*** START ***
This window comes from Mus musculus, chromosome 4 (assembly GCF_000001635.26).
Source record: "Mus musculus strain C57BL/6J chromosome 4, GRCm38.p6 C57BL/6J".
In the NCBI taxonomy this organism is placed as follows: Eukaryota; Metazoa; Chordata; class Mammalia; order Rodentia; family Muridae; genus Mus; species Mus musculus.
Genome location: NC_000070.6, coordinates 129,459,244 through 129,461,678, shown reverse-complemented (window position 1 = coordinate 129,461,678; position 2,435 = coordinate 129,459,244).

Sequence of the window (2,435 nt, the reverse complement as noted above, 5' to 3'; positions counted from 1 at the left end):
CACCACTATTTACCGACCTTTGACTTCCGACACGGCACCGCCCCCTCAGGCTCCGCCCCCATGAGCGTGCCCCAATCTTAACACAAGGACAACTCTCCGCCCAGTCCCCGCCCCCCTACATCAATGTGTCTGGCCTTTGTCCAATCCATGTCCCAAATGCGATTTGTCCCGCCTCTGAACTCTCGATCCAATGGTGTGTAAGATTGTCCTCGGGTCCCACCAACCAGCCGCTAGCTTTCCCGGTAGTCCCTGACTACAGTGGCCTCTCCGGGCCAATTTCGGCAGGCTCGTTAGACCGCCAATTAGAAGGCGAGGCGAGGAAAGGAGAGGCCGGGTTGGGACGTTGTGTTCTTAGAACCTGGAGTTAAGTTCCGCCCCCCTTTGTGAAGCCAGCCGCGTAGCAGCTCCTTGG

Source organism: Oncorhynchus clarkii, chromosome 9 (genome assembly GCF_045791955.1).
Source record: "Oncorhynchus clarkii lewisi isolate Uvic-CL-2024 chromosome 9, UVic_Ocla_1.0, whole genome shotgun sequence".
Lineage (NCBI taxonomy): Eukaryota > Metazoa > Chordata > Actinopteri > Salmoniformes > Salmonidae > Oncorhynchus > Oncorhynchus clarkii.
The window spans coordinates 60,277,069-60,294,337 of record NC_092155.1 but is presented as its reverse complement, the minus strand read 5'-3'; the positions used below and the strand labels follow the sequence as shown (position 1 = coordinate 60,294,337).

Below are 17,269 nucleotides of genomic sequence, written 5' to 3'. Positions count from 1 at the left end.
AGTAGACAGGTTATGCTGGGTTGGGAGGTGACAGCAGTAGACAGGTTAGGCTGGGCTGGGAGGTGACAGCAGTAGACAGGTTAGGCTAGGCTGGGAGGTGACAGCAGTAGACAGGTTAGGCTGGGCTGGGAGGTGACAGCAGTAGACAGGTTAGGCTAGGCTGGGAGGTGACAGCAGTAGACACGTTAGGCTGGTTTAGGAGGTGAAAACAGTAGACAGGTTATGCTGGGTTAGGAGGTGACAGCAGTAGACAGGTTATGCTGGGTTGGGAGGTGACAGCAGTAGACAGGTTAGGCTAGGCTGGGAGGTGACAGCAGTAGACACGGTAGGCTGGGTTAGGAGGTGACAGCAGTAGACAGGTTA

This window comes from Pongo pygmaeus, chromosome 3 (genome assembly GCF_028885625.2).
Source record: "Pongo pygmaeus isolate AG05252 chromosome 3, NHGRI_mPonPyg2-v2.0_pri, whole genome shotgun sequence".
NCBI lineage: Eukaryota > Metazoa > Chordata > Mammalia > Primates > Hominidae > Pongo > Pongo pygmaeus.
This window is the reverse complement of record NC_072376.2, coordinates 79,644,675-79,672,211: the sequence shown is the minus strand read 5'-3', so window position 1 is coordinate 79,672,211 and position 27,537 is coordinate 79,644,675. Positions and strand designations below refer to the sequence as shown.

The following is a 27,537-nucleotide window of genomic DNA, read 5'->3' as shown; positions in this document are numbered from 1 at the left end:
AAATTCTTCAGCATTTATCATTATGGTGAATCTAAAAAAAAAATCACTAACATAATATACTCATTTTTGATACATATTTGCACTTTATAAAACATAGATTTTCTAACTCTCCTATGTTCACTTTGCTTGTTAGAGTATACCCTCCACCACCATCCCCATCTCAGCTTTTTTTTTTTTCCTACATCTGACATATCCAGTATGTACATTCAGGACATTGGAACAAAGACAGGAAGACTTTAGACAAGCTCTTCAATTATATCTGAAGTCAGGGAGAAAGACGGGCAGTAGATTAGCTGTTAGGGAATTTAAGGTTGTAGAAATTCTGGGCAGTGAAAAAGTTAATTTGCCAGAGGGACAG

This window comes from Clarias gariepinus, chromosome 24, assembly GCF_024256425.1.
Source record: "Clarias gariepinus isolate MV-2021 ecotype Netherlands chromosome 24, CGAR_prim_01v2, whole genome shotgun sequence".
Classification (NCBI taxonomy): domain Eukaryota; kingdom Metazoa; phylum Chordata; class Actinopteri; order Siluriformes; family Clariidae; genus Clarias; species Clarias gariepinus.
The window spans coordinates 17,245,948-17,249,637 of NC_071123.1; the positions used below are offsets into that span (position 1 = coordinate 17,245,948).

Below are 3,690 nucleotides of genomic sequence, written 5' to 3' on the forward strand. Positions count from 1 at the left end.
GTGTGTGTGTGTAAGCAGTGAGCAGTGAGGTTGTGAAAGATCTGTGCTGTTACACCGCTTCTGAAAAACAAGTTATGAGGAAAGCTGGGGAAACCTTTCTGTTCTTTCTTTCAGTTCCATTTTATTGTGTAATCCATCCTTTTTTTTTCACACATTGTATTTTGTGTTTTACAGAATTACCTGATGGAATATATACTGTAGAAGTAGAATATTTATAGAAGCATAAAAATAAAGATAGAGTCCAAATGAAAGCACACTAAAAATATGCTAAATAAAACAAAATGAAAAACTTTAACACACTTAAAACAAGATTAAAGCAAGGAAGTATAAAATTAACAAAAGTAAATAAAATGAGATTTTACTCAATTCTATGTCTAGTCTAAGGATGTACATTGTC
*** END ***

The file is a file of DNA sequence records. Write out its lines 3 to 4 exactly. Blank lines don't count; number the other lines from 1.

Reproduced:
In the NCBI taxonomy this organism is placed as follows: Eukaryota; Metazoa; Chordata; class Mammalia; order Rodentia; family Muridae; genus Mus; species Mus musculus.
Genome location: NC_000070.6, coordinates 129,459,244 through 129,461,678, shown reverse-complemented (window position 1 = coordinate 129,461,678; position 2,435 = coordinate 129,459,244).